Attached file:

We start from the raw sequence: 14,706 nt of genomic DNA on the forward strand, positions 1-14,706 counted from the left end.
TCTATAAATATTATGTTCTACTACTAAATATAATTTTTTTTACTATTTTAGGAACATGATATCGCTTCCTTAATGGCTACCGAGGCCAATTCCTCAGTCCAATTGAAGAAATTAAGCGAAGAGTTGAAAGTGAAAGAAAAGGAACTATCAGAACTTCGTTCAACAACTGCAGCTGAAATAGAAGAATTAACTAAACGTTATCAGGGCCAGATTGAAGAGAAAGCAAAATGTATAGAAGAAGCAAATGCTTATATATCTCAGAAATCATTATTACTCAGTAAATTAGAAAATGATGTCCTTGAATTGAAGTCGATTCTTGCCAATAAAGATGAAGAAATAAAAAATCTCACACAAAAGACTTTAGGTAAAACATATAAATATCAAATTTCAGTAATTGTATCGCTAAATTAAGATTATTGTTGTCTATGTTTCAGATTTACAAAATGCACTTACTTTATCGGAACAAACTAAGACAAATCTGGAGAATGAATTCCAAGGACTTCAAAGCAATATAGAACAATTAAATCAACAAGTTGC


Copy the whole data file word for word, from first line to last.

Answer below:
We start from the raw sequence: 14,706 nt of genomic DNA on the forward strand, positions 1-14,706 counted from the left end.
TCTATAAATATTATGTTCTACTACTAAATATAATTTTTTTTACTATTTTAGGAACATGATATCGCTTCCTTAATGGCTACCGAGGCCAATTCCTCAGTCCAATTGAAGAAATTAAGCGAAGAGTTGAAAGTGAAAGAAAAGGAACTATCAGAACTTCGTTCAACAACTGCAGCTGAAATAGAAGAATTAACTAAACGTTATCAGGGCCAGATTGAAGAGAAAGCAAAATGTATAGAAGAAGCAAATGCTTATATATCTCAGAAATCATTATTACTCAGTAAATTAGAAAATGATGTCCTTGAATTGAAGTCGATTCTTGCCAATAAAGATGAAGAAATAAAAAATCTCACACAAAAGACTTTAGGTAAAACATATAAATATCAAATTTCAGTAATTGTATCGCTAAATTAAGATTATTGTTGTCTATGTTTCAGATTTACAAAATGCACTTACTTTATCGGAACAAACTAAGACAAATCTGGAGAATGAATTCCAAGGACTTCAAAGCAATATAGAACAATTAAATCAACAAGTTGC